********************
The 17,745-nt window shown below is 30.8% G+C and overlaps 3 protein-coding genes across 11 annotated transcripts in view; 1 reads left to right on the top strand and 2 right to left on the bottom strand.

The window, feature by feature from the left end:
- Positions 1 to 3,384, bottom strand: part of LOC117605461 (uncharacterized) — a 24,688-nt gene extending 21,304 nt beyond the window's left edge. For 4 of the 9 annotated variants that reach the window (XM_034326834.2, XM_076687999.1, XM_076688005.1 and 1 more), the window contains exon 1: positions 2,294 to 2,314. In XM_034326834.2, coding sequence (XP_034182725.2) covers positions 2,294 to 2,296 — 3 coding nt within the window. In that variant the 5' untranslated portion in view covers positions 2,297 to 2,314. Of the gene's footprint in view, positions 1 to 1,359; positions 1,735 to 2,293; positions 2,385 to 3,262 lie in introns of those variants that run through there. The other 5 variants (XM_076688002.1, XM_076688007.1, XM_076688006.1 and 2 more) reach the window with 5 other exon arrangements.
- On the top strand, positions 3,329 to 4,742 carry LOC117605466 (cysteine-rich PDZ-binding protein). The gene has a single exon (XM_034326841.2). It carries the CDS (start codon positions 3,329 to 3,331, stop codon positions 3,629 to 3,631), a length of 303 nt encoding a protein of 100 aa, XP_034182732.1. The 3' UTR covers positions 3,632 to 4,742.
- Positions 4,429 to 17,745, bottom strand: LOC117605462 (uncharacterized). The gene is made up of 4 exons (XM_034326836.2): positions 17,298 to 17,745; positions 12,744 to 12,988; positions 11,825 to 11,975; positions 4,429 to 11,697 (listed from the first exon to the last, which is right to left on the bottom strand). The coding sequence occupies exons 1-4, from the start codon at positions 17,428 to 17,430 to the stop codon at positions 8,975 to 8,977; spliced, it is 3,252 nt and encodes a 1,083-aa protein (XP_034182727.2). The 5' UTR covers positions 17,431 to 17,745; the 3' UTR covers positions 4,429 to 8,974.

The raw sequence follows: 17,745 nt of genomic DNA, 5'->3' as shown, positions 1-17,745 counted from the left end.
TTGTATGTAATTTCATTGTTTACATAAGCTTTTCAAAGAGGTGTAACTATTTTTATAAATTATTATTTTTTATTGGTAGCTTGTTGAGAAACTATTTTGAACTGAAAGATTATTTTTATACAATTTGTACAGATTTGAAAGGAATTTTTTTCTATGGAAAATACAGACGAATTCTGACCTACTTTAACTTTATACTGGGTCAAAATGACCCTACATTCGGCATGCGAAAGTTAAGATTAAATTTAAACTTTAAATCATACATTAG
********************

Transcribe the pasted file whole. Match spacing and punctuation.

The 17,745-nt window shown below is 30.8% G+C and overlaps 3 protein-coding genes across 11 annotated transcripts in view; 1 reads left to right on the top strand and 2 right to left on the bottom strand.

The window, feature by feature from the left end:
- Positions 1 to 3,384, bottom strand: part of LOC117605461 (uncharacterized) — a 24,688-nt gene extending 21,304 nt beyond the window's left edge. For 4 of the 9 annotated variants that reach the window (XM_034326834.2, XM_076687999.1, XM_076688005.1 and 1 more), the window contains exon 1: positions 2,294 to 2,314. In XM_034326834.2, coding sequence (XP_034182725.2) covers positions 2,294 to 2,296 — 3 coding nt within the window. In that variant the 5' untranslated portion in view covers positions 2,297 to 2,314. Of the gene's footprint in view, positions 1 to 1,359; positions 1,735 to 2,293; positions 2,385 to 3,262 lie in introns of those variants that run through there. The other 5 variants (XM_076688002.1, XM_076688007.1, XM_076688006.1 and 2 more) reach the window with 5 other exon arrangements.
- On the top strand, positions 3,329 to 4,742 carry LOC117605466 (cysteine-rich PDZ-binding protein). The gene has a single exon (XM_034326841.2). It carries the CDS (start codon positions 3,329 to 3,331, stop codon positions 3,629 to 3,631), a length of 303 nt encoding a protein of 100 aa, XP_034182732.1. The 3' UTR covers positions 3,632 to 4,742.
- Positions 4,429 to 17,745, bottom strand: LOC117605462 (uncharacterized). The gene is made up of 4 exons (XM_034326836.2): positions 17,298 to 17,745; positions 12,744 to 12,988; positions 11,825 to 11,975; positions 4,429 to 11,697 (listed from the first exon to the last, which is right to left on the bottom strand). The coding sequence occupies exons 1-4, from the start codon at positions 17,428 to 17,430 to the stop codon at positions 8,975 to 8,977; spliced, it is 3,252 nt and encodes a 1,083-aa protein (XP_034182727.2). The 5' UTR covers positions 17,431 to 17,745; the 3' UTR covers positions 4,429 to 8,974.

The raw sequence follows: 17,745 nt of genomic DNA, 5'->3' as shown, positions 1-17,745 counted from the left end.
TTGTATGTAATTTCATTGTTTACATAAGCTTTTCAAAGAGGTGTAACTATTTTTATAAATTATTATTTTTTATTGGTAGCTTGTTGAGAAACTATTTTGAACTGAAAGATTATTTTTATACAATTTGTACAGATTTGAAAGGAATTTTTTTCTATGGAAAATACAGACGAATTCTGACCTACTTTAACTTTATACTGGGTCAAAATGACCCTACATTCGGCATGCGAAAGTTAAGATTAAATTTAAACTTTAAATCATACATTAG